‘The Names of Love’ sacrifices theme for quirk
August 18, 2011
The Names of Love (Le nom des gens) is a film so obsessed with being cutesy it drowns out its message in an overreaching arc of idealism that not only seems implausible but dilutes its message. Despite its Euro-centric story and humor, Michel Leclerc’s movie about politics and love still seems to try to appeal to a world audience, as imported Stateside by Music Box Films.
The zany odd couple comedy opens with a near half-hour flashback of the two main characters, the free-spirited 20-something Baya Benmahmoud (Sara Forestier) and the repressed, straight-laced 50-something Arthur Martin (Jacques Gamblin). As they recount their family heritage, Baya’s mixed background of French and Algerian and Arthur’s French/Jewish parents, the film recounts life-defining moments in quick vignettes over the course of nearly a half-hour that recalls Jean-Pierre Jeunet’s Amelie but with less visual punch.
The film follows the growing affections between Baya and Arthur, who also happens to share his name with a small, popular “cooker.” It’s that kind of joke that hints at the distinctly European humor of this film. The Francophiles will indeed love it, as the film does not wholly pander to an American audience and maintains a keen focus on the dynamics of foreign influence on that nation through history. Both the repercussions of the German occupation of World War II and France’s own brutal involvement in the Algerian War define Arthur and Baya, respectively.
Through the dynamics of these characters fumbling their way through life in France, the Names of Love explores the country’s complicated history under Nazi oppression and its complicity with concentration camps, not to mention its militaristic hold on Algiers. Riding in the wake are these two battered souls, Baya and Arthur, who not only have their cultural history to deal with but also their own personal childhood traumas. The director lightens the load through the characters’ own zany way of dealing with their pains. Baya calls herself a “political whore” on a mission to convert fascists, one man at a time, with sex. Meanwhile, Arthur only finds a purpose in life by conducting necropsies on dead birds in search of potential disease that can lead to mass outbreaks.
I can appreciate a good foreign comedy that rails against fascism. Fellini did it the best in many of his films, and the Tin Drum was as serious a surreal serio-comedy against the idea of fascism as it comes. But such films also prove what a difficult line Leclerc has chosen to walk. When Arthur points out that Baya has a “broad idea of fascism,” it calls both her credibility into question as well as the film’s.
A problem inherit in the story is the fact that both characters are ultimately victims of oppressors, so you cannot get grand statements from the chemistry between the two, which the film seems to focus on. In Arthur, Baya is not flirting with a fascist, just another victim dealing with his pain in a different way. So what should be at stake in her fascist-converting mission quickly becomes unimportant to the main story. When she does finally make good on her plan in the story, toward the very end of the film, it is handled in such a contrived, over-the-top manner that it turns out offering little to the whole of the movie.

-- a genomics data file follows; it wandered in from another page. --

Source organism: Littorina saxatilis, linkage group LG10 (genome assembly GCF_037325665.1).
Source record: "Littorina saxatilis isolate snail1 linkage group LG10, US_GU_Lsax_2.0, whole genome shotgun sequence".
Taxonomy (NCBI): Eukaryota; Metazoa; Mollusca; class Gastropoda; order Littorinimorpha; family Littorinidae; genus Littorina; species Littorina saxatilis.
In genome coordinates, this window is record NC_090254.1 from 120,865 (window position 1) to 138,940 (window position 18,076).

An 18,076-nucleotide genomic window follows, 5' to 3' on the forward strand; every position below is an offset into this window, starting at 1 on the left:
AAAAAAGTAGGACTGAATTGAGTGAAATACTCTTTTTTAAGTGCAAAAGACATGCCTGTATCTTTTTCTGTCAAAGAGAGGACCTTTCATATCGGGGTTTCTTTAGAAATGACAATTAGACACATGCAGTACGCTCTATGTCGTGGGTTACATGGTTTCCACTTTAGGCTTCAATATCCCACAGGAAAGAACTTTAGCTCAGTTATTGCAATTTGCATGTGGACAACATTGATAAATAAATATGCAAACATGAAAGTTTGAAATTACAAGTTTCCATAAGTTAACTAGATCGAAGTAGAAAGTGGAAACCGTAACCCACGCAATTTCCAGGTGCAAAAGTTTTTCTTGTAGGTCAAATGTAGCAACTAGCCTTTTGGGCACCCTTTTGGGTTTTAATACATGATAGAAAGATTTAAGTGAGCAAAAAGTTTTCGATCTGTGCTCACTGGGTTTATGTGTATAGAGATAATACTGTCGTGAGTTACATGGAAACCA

The actors do the best they can with the flighty script. Gamblin plays the quiet suffering clown with soft-spoken subtlety, haunted by the missed opportunities of his younger self who occasionally materializes via a chastising Adrien Stoclet, in a very Woody Allen-esque flourish. Meanwhile, Forestier plays the explosive Baya with a frentic quality. You can almost see her not stopping to think before she acts in her eyes alone. They are, however, caricatures that are not totally unfamiliar from the denizens of many zany European comedies before the Names of Love. The layer of perky, classic slapstick music of plucky strings and loopy clarinet and violin, added to the happenings forces the clichés harder down the audience’s throat than necessary.
A little more restraint could have gone a long way to benefit the story, but also some attention to consistency of characters. The final 10 minutes especially has this tight, tacked on feeling like the worst of Frankenstein crowd-pleasing Hollywood-fare. What the movie spends most of its time treating as a complex relationship is so neatly packed away, with such lightweight humor, it only does a disservice to everything that came before.
Names of Love is Rated R and opens tomorrow in the South Florida area. It will screen in the Miami area at the Coral Gables Art Cinema, Intracoastal 8 in North Miami Beach and in Broward County at the Sunrise Eleven. On Sept. 2 it will continue playing in the Miami area at the Tower Theater.